August 22 2014 Latest news:
Saturday, June 30, 2012
Youngsters from Sprowston Community High School had the chance to learn first hand about life working in manufacturing as part of a government initiative yesterday.
About 20 year nine pupils were given a tour of the Britvic factory in Norwich.
The facility, close to County Hall, produces 1m litres of fruit juice a day, all of which is made packed and transported across the country from the Norwich site.
The youngsters, who are part of the school’s young gifted and talented technology cohort of students, are all beginning their GCSEs.
They were provided with a tour of the 24-hour facility which operates five and a half days a week and employs about 260 staff as part of the government’s “See Inside Manufacturing programme, which will see firms in the food and drink industry, aerospace and defence, and the automotive sectors, open their doors to young people in host of events throughout June and July.
The company, which already runs a successful training initiative for teachers to find out about manufacturing, is supporting the scheme and also joining them was business minister and North Norfolk MP Norman Lamb.
Patricia Sandu, 14, from Southalls Way, said she had enjoyed the tour.
“I’ve never been in a factory before and it was interesting to see how the bottling worked,” she said. “Working in manufacturing is something I’m thinking about, particularly product design.”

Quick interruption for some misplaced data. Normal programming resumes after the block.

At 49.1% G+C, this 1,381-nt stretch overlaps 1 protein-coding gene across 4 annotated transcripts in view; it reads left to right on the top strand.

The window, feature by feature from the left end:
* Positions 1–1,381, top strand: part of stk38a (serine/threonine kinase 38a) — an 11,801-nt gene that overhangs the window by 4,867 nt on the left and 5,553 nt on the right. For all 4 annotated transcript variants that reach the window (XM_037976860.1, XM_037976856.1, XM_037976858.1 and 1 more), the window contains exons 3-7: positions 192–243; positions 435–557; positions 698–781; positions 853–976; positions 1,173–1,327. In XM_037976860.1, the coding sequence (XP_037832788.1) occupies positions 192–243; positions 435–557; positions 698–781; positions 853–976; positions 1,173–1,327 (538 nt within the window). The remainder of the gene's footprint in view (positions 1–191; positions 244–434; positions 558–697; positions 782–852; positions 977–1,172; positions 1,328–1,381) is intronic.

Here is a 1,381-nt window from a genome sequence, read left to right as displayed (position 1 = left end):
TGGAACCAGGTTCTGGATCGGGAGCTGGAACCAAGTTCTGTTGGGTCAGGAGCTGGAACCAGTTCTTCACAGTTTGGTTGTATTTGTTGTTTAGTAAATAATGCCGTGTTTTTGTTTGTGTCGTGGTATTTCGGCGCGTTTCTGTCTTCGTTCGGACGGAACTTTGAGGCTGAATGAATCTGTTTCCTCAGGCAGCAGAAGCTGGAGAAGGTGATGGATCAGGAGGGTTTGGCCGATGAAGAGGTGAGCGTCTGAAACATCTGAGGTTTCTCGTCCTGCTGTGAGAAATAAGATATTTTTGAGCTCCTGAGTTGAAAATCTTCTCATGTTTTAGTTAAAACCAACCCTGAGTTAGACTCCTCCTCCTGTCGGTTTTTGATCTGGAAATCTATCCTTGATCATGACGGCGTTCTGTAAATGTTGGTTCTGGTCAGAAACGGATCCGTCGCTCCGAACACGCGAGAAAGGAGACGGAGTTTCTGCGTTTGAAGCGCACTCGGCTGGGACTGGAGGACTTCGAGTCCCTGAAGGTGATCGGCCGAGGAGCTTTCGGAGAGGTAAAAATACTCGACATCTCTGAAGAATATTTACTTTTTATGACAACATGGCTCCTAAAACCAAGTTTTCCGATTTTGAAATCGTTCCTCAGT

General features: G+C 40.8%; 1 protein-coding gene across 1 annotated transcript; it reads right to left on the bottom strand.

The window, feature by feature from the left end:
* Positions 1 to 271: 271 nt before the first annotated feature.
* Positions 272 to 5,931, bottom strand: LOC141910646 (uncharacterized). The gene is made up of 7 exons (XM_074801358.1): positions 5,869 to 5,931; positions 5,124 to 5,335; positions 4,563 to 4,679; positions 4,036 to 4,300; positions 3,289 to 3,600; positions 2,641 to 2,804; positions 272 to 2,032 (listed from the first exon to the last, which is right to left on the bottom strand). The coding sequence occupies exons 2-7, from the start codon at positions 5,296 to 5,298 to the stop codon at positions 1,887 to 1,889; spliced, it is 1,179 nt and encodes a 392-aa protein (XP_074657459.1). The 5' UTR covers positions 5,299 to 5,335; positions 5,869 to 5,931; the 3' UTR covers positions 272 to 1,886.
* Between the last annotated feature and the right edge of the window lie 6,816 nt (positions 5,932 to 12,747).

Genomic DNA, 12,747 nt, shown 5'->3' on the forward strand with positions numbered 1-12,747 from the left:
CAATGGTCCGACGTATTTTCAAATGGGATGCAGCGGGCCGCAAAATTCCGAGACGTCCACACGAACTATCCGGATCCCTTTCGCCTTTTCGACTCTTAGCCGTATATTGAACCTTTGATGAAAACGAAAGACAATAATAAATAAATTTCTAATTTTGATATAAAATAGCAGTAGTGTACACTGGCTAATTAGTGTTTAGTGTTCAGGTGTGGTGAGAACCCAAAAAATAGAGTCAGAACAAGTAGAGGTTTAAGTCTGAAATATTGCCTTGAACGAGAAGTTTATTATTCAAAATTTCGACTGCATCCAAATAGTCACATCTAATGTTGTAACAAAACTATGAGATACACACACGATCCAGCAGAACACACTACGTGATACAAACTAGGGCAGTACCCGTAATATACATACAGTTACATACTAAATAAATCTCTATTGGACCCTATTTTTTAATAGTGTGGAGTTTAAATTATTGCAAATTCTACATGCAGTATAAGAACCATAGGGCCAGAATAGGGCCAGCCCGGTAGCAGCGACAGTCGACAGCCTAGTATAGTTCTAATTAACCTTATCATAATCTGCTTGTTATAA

Lee Blackett, 14, from Rosa Close, Sprowston, said: “I didn’t realise how few people there were and how many machines were needed.
“It was quite interesting to see how everything worked.”
Mr Lamb said: It’s sometimes easy to forget the advanced manufacturing processes and skills needed to create the many products we use every single day, like soft drinks.
“Behind the scenes there are creative individuals working in modern workplaces, which is what we’re trying to show people through See Inside Manufacturing. It’s about getting youngsters to see the potential opportunities.
“We have here an incredbily advanced and innovative operation here in Norwich and I suspect an awful lot of people in Norfolk have no idea it even exists.”
Antonio Briggs, manufacturing manager at the factory, said: “There are plenty of opportunities in manufacturing and this is about making children aware of it.”
Tucked away on Pottergate is one of Norwich’s best kept secrets, but it might not stay that way for long.